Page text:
The photo below shows the volunteer tree-planting crew that heroically planted upwards of 40 trees in the restored area (south bank, upstream of the Swingholm Pedestrian Bridge) on Thursday, June 11.  Standing in the back row, from left to right, are Ann Lasky, Karina, Ryan, Paulette, Tracy, and Kent Crawford.  The two boys sitting on back of bench are Cole and then Jackson (next to Kent). Sitting on bench are Logan and David Lasky.

Bountiful gratitude to our hard-working volunteer crew!


Weeks 32—33:  To the end of June 2015

    The following sequence of photos, introduced by a gripping 1-minute YouTube video at the upstream-most point of the project, were taken on the first full day of summer (22 June).  We start at Lime Hill and work our way downstream.  The exuberant vegetation obscures the extent of the work as it anchors the geotextile fabric -- as it should -- though invasive plant species, like jewelweed, and noxious ones like stinging nettles, poison hemlock, and poison ivy have also gained a toehold in many sections.  We'll have to work to keep these & other invasive species at bay and tend carefully to the trees in the restored areas.

      The first photo in the row below shows Lime Hill (or Chalk Hill) at left, marking the upstream limit of the project.  The next two photos go a little further upstream, past Lime Hill, to peek at the badly eroding banks that continue upstream all the way up to the Hazel Dyke on the west side of Lebanon.  The 4th photo looks downstream at the reconstructed sections on both banks, with the Pedestrian Bridge in the distance.  The 5th pivots to the right a bit to show the creekside trail, and the 6th peers over the thick cover of clover, grass, and weeds that have taken root on the geotextile fabric.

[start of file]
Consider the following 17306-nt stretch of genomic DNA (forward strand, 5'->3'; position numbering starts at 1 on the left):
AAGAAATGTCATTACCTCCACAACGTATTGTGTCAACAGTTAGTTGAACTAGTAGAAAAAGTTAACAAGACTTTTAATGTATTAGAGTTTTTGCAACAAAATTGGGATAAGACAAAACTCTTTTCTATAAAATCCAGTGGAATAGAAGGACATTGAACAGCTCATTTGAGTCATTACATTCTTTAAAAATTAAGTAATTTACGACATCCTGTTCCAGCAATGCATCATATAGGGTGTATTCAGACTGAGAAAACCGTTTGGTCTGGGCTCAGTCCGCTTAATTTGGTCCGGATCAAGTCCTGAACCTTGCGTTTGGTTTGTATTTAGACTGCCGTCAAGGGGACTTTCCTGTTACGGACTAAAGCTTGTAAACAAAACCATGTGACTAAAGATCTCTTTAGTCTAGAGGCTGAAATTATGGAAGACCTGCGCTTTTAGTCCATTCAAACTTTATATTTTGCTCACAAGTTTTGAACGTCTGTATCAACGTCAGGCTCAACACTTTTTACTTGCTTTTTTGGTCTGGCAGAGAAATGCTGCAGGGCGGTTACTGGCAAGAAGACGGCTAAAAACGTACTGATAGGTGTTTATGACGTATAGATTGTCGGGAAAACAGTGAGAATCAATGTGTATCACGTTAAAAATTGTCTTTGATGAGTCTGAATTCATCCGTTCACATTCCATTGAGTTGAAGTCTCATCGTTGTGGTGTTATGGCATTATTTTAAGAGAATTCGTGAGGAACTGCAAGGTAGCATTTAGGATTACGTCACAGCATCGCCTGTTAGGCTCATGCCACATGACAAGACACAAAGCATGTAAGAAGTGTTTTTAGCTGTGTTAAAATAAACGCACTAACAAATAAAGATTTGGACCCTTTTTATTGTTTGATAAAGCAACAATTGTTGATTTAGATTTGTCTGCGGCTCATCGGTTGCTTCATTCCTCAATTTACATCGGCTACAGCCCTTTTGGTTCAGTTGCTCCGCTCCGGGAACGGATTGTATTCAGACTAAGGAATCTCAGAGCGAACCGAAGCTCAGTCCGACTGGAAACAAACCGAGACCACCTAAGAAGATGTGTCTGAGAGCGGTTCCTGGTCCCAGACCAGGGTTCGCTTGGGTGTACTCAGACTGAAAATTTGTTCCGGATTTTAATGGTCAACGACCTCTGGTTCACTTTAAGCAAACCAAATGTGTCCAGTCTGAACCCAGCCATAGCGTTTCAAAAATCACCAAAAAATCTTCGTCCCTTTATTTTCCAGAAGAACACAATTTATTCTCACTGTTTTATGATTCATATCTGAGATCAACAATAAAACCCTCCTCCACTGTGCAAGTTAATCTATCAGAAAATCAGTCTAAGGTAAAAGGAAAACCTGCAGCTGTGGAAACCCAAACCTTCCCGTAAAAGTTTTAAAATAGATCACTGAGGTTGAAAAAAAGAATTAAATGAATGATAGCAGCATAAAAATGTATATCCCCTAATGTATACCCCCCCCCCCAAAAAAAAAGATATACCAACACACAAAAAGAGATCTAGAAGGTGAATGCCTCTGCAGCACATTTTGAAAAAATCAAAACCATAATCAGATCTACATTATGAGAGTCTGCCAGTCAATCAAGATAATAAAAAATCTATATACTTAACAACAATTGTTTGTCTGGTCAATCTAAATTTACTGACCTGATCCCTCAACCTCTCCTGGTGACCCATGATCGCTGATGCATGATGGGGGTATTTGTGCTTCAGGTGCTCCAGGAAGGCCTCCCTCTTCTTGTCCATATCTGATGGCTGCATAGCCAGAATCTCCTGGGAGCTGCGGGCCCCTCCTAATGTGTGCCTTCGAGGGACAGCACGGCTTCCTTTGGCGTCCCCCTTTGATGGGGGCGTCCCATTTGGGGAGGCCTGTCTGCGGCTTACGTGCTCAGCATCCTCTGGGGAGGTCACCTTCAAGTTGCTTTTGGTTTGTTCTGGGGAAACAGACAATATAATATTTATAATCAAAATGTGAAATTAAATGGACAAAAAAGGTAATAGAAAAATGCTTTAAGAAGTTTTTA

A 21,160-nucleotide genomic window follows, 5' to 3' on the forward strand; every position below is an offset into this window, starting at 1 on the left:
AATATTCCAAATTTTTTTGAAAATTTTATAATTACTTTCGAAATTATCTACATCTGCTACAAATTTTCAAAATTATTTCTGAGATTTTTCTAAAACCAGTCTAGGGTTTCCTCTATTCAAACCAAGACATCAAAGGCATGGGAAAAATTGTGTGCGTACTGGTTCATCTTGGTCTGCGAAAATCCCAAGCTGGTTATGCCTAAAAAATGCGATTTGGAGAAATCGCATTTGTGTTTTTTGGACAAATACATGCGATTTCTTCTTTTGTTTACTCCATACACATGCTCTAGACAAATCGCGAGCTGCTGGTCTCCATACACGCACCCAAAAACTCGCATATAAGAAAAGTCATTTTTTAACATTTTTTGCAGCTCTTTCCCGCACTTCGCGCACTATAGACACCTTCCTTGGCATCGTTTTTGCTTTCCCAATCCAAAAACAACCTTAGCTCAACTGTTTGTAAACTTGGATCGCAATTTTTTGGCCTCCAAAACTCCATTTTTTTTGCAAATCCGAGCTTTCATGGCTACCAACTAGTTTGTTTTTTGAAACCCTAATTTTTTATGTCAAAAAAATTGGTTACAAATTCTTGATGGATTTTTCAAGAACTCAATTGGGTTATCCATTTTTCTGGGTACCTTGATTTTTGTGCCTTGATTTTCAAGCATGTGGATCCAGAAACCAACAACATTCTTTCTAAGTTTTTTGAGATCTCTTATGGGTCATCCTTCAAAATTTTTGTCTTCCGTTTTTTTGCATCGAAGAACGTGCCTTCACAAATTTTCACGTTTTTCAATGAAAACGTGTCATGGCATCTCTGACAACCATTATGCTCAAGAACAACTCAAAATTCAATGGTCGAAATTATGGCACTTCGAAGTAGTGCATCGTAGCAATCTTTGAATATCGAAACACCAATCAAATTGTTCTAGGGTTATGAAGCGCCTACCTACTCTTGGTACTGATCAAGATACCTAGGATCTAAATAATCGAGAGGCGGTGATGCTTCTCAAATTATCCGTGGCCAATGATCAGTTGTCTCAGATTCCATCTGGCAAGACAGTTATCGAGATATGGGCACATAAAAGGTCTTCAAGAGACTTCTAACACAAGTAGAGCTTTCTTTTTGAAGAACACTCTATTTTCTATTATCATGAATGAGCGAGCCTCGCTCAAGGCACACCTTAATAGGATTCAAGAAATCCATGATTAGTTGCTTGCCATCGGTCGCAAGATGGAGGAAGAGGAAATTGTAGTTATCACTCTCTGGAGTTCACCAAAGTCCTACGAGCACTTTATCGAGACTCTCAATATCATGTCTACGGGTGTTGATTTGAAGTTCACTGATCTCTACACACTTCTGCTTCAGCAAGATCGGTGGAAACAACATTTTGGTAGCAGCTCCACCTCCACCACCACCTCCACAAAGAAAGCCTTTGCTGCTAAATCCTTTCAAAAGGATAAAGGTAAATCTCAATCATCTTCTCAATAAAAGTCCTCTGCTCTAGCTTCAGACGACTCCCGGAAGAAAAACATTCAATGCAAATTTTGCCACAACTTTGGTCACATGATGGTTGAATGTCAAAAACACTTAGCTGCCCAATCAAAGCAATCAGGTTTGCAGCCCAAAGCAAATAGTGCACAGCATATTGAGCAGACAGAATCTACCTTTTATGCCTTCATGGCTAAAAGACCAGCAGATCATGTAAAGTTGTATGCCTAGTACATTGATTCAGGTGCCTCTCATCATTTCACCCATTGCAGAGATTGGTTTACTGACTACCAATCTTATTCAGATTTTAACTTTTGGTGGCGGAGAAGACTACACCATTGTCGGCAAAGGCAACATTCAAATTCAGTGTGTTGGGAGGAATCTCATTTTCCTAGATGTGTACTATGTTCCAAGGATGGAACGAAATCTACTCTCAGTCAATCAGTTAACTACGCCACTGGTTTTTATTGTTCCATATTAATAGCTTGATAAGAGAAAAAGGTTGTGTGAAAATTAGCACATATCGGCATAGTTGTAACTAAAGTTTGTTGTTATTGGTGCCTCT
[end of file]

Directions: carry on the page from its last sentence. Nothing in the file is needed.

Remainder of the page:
In the next sequence, below, we continue walking downstream toward the Pedestrian Bridge.  All the areas with low, thickly covered vegetation along the bank have been restored -- the streambank narrowed, the bank slopes made gentler, and native trees planted -- including black chokeberry (Aronia melanocarpa). ninebark (Physocarpus opulifolius), waterberry (Ilex verticillata), and sandbar willow (Salix exigua).  The first photo below looks back upstream; the 2nd pivots & looks downstream at the first set of riffles created in the project.  The 3rd moves closer to the bank & shows a rare patch of un-vegetated geotextile fabric in the foreground, with the first set of riffles a bit nearer.  The 4th shows the Pedestrian Bridge; the 5th pivots a few degrees left to look straight across at the south bank; and the last shows a very handsome duck who really seemed to be enjoying the place, though the bank here has not yet fully restored itself.  Nature moves at her own pace.

     Below we enjoy the view upstream & downstream from atop the Pedestrian Bridge.  Click on photos for full images.